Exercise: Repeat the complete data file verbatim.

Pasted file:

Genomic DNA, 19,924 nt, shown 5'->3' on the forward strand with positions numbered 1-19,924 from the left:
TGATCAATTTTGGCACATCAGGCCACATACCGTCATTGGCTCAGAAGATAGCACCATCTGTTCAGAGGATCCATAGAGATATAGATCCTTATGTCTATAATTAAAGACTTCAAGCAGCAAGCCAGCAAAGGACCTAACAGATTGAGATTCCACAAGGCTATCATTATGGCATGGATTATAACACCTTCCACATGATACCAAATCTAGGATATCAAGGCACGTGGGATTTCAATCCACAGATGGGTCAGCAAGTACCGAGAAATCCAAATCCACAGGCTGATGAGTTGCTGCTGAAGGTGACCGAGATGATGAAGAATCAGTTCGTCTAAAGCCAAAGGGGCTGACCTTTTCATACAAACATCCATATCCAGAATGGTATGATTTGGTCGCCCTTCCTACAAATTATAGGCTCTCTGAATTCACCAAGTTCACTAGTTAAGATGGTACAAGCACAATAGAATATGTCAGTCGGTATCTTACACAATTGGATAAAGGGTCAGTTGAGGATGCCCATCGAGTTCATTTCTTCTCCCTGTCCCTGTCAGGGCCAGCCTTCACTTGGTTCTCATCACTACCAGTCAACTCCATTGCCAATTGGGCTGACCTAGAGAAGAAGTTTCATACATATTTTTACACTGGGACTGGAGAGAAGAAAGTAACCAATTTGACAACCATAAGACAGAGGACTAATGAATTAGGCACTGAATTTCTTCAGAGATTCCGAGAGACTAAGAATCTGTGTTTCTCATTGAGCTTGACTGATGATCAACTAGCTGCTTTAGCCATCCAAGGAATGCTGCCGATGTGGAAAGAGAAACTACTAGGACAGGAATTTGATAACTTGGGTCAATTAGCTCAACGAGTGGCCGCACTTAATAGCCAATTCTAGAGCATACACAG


Genomic DNA, 19,924 nt, shown 5'->3' on the forward strand with positions numbered 1-19,924 from the left:
TGATCAATTTTGGCACATCAGGCCACATACCGTCATTGGCTCAGAAGATAGCACCATCTGTTCAGAGGATCCATAGAGATATAGATCCTTATGTCTATAATTAAAGACTTCAAGCAGCAAGCCAGCAAAGGACCTAACAGATTGAGATTCCACAAGGCTATCATTATGGCATGGATTATAACACCTTCCACATGATACCAAATCTAGGATATCAAGGCACGTGGGATTTCAATCCACAGATGGGTCAGCAAGTACCGAGAAATCCAAATCCACAGGCTGATGAGTTGCTGCTGAAGGTGACCGAGATGATGAAGAATCAGTTCGTCTAAAGCCAAAGGGGCTGACCTTTTCATACAAACATCCATATCCAGAATGGTATGATTTGGTCGCCCTTCCTACAAATTATAGGCTCTCTGAATTCACCAAGTTCACTAGTTAAGATGGTACAAGCACAATAGAATATGTCAGTCGGTATCTTACACAATTGGATAAAGGGTCAGTTGAGGATGCCCATCGAGTTCATTTCTTCTCCCTGTCCCTGTCAGGGCCAGCCTTCACTTGGTTCTCATCACTACCAGTCAACTCCATTGCCAATTGGGCTGACCTAGAGAAGAAGTTTCATACATATTTTTACACTGGGACTGGAGAGAAGAAAGTAACCAATTTGACAACCATAAGACAGAGGACTAATGAATTAGGCACTGAATTTCTTCAGAGATTCCGAGAGACTAAGAATCTGTGTTTCTCATTGAGCTTGACTGATGATCAACTAGCTGCTTTAGCCATCCAAGGAATGCTGCCGATGTGGAAAGAGAAACTACTAGGACAGGAATTTGATAACTTGGGTCAATTAGCTCAACGAGTGGCCGCACTTAATAGCCAATTCTAGAGCATACACAG